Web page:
However, there is continuing turmoil in Afghanistan and the recent attacks by Islamic State (IS), including the recent suicide bombing of a wedding party that killed 63 Afghan civilians in Kabul, have underscored the challenges on the ground on how far Taliban would be able to tackle IS. In theory, a peace deal between the US and the Taliban would allow the two to tackle IS jointly, but there are many who would worry that the Taliban would first target the Afghan government.

Not surprising, therefore, that Trump has suggested that the US plans to leave behind a “very significant intelligence” force for operations against IS and al-Qaeda, maintaining that Afghanistan remains “a breeding ground” for terrorists. 

What is clear, however, is that Trump’s desire to reduce American military footprint in Afghanistan will create pressure on regional powers to step up their game. India is no exception. Bemoaning the fact that the job against terrorists is being done only by the US some 7,000 miles away, Trump stated that countries like India, Iran, Russia and Turkey would have to fight against terrorists in Afghanistan at some point of time. He is calling for burden-sharing in Afghanistan as, according to him, “other nations currently are making very less efforts against the terrorists in Afghanistan.” There is some validity to these claims. Those in India who are berating New Delhi for becoming marginal in Afghanistan today are the same who have resisted Indian efforts to step up its military profile there. India has done a lot in Afghanistan and there is genuine goodwill for India in the country but when it comes to negotiations about the future power structure, there is no substitute to hard power.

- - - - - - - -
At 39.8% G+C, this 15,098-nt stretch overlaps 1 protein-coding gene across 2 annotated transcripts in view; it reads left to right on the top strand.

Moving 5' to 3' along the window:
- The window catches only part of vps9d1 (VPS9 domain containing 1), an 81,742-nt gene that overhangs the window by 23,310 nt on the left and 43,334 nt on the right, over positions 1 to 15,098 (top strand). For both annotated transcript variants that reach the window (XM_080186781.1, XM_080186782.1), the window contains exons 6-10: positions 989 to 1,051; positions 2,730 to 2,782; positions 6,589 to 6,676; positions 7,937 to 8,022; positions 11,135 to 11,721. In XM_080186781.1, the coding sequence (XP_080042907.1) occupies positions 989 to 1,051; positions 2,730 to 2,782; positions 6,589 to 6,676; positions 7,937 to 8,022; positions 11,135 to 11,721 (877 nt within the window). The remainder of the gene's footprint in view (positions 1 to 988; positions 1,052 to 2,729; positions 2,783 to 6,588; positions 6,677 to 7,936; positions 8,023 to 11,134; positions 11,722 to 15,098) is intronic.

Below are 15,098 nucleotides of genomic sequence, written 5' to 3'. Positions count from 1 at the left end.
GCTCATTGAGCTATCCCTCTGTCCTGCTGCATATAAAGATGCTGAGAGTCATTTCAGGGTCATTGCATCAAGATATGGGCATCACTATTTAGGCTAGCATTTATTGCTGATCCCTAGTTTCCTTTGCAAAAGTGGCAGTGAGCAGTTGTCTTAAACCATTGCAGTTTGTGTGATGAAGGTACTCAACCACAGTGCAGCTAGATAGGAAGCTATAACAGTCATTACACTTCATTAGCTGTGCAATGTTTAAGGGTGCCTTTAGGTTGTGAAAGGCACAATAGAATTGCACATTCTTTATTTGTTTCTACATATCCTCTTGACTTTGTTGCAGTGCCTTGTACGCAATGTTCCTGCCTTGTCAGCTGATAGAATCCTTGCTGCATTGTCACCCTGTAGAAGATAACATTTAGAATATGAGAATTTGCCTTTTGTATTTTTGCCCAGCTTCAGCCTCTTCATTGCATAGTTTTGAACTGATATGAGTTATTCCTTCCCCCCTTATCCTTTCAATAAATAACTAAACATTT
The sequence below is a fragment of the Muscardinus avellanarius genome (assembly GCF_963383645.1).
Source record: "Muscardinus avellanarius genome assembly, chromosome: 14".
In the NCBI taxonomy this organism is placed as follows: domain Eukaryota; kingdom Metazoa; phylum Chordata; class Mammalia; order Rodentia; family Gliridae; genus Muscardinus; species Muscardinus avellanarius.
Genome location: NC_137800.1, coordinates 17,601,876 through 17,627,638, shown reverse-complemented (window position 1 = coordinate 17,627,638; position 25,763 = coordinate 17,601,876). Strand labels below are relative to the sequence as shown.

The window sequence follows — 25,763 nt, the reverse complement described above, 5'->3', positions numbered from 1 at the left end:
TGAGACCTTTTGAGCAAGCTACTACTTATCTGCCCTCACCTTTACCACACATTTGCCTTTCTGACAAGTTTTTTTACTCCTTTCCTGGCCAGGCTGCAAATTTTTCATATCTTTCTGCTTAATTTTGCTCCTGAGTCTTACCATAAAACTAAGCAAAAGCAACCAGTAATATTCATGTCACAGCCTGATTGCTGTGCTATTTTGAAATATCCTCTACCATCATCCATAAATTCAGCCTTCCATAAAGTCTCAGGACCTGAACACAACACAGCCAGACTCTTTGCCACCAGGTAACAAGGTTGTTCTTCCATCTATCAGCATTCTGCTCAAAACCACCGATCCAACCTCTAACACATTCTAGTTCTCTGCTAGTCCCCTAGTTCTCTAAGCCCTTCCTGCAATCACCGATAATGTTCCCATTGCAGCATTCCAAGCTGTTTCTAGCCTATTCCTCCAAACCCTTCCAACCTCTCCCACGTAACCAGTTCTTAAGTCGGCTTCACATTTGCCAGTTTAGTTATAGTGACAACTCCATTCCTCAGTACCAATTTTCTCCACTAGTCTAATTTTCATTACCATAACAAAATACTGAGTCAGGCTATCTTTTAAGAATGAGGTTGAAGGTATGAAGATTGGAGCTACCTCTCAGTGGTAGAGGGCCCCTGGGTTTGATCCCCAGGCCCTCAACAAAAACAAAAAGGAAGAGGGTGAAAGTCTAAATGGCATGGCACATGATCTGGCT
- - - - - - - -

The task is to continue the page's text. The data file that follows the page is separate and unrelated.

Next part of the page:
What is equally true, however, is that despite attempts by Pakistan, India cannot be ignored as Afghanistan’s future is decided. As New Delhi showed by revoking Article 370 and ending special status for Jammu and Kashmir, India’s ability to shape the priorities of its neighbours remains quite significant. And when Pakistan desperately tried to link Kashmir and Afghanistan, it was reminded by the Taliban that “linking the issue of Kashmir with that of Afghanistan by some parties will not aid in improving the crisis at hand because the issue of Afghanistan is not related.” Pakistan’s inability to think of Afghanistan beyond its ‘strategic depth’ fallacy will ensure that whoever comes to power in Afghanistan will look to New Delhi to safeguard its sovereignty.

India’s Afghanistan policy has seen many twists and turns over the last two decades. We are at an inflection point once again. India should adapt rapidly to the evolving realities and play a role that suits its stature in the wider South Asian region. If a stable and economically robust Afghanistan was in India’s interest in the past, it will continue to be a priority for India in the future as well. America will come and go, but the realities of India’s neighbourhood will remain the same.

(Writer is the Professor of International Relations at King’s College, London, and Director, Studies and Head of Strategic Studies Programme at Observer Research Foundation)